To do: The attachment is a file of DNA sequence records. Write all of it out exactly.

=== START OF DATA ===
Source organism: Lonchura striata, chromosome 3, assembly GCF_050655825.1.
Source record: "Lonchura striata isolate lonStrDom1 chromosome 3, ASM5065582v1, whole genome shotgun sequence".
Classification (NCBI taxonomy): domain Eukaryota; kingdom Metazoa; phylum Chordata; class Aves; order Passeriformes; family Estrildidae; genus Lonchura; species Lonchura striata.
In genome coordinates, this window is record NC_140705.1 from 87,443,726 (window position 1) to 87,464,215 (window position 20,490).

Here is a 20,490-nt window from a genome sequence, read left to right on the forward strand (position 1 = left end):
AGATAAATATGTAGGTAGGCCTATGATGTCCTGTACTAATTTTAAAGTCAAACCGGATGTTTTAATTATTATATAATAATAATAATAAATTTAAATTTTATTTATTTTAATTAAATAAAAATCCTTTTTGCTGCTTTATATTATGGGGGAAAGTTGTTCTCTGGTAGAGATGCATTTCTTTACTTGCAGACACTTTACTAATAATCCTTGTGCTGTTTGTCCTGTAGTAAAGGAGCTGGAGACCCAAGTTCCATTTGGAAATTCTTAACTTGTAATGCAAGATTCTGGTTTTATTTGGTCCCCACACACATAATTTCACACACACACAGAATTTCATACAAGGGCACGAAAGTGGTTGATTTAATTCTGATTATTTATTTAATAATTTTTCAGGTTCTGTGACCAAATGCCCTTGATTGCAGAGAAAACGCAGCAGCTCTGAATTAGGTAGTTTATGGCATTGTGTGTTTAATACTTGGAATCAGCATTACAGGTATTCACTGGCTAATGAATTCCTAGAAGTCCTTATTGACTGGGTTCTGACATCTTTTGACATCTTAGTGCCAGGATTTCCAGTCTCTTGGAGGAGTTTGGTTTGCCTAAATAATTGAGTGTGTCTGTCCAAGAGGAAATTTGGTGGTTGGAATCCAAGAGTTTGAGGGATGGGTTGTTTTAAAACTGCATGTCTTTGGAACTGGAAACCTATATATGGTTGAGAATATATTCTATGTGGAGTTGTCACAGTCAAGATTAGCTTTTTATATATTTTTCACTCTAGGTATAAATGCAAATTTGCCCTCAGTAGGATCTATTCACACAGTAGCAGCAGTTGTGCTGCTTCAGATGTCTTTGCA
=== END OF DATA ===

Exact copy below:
Source organism: Lonchura striata, chromosome 3, assembly GCF_050655825.1.
Source record: "Lonchura striata isolate lonStrDom1 chromosome 3, ASM5065582v1, whole genome shotgun sequence".
Classification (NCBI taxonomy): domain Eukaryota; kingdom Metazoa; phylum Chordata; class Aves; order Passeriformes; family Estrildidae; genus Lonchura; species Lonchura striata.
In genome coordinates, this window is record NC_140705.1 from 87,443,726 (window position 1) to 87,464,215 (window position 20,490).

Here is a 20,490-nt window from a genome sequence, read left to right on the forward strand (position 1 = left end):
AGATAAATATGTAGGTAGGCCTATGATGTCCTGTACTAATTTTAAAGTCAAACCGGATGTTTTAATTATTATATAATAATAATAATAAATTTAAATTTTATTTATTTTAATTAAATAAAAATCCTTTTTGCTGCTTTATATTATGGGGGAAAGTTGTTCTCTGGTAGAGATGCATTTCTTTACTTGCAGACACTTTACTAATAATCCTTGTGCTGTTTGTCCTGTAGTAAAGGAGCTGGAGACCCAAGTTCCATTTGGAAATTCTTAACTTGTAATGCAAGATTCTGGTTTTATTTGGTCCCCACACACATAATTTCACACACACACAGAATTTCATACAAGGGCACGAAAGTGGTTGATTTAATTCTGATTATTTATTTAATAATTTTTCAGGTTCTGTGACCAAATGCCCTTGATTGCAGAGAAAACGCAGCAGCTCTGAATTAGGTAGTTTATGGCATTGTGTGTTTAATACTTGGAATCAGCATTACAGGTATTCACTGGCTAATGAATTCCTAGAAGTCCTTATTGACTGGGTTCTGACATCTTTTGACATCTTAGTGCCAGGATTTCCAGTCTCTTGGAGGAGTTTGGTTTGCCTAAATAATTGAGTGTGTCTGTCCAAGAGGAAATTTGGTGGTTGGAATCCAAGAGTTTGAGGGATGGGTTGTTTTAAAACTGCATGTCTTTGGAACTGGAAACCTATATATGGTTGAGAATATATTCTATGTGGAGTTGTCACAGTCAAGATTAGCTTTTTATATATTTTTCACTCTAGGTATAAATGCAAATTTGCCCTCAGTAGGATCTATTCACACAGTAGCAGCAGTTGTGCTGCTTCAGATGTCTTTGCA